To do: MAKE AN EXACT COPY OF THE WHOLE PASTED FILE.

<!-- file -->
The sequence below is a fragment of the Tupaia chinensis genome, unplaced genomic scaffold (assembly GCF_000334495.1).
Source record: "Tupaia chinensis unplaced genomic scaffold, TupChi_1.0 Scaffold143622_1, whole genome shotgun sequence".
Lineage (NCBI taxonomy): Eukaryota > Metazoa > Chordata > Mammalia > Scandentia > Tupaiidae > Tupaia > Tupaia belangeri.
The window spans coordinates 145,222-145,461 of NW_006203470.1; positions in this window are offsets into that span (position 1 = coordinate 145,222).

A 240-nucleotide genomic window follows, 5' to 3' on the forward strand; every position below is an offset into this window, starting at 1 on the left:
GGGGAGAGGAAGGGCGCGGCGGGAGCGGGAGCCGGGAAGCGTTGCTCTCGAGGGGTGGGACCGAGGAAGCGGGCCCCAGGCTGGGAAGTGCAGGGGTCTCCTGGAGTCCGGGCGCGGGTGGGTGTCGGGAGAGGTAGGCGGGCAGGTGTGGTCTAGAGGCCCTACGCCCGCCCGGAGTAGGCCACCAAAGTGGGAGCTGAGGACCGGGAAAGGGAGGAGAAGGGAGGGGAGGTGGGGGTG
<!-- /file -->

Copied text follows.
The sequence below is a fragment of the Tupaia chinensis genome, unplaced genomic scaffold (assembly GCF_000334495.1).
Source record: "Tupaia chinensis unplaced genomic scaffold, TupChi_1.0 Scaffold143622_1, whole genome shotgun sequence".
Lineage (NCBI taxonomy): Eukaryota > Metazoa > Chordata > Mammalia > Scandentia > Tupaiidae > Tupaia > Tupaia belangeri.
The window spans coordinates 145,222-145,461 of NW_006203470.1; positions in this window are offsets into that span (position 1 = coordinate 145,222).

A 240-nucleotide genomic window follows, 5' to 3' on the forward strand; every position below is an offset into this window, starting at 1 on the left:
GGGGAGAGGAAGGGCGCGGCGGGAGCGGGAGCCGGGAAGCGTTGCTCTCGAGGGGTGGGACCGAGGAAGCGGGCCCCAGGCTGGGAAGTGCAGGGGTCTCCTGGAGTCCGGGCGCGGGTGGGTGTCGGGAGAGGTAGGCGGGCAGGTGTGGTCTAGAGGCCCTACGCCCGCCCGGAGTAGGCCACCAAAGTGGGAGCTGAGGACCGGGAAAGGGAGGAGAAGGGAGGGGAGGTGGGGGTG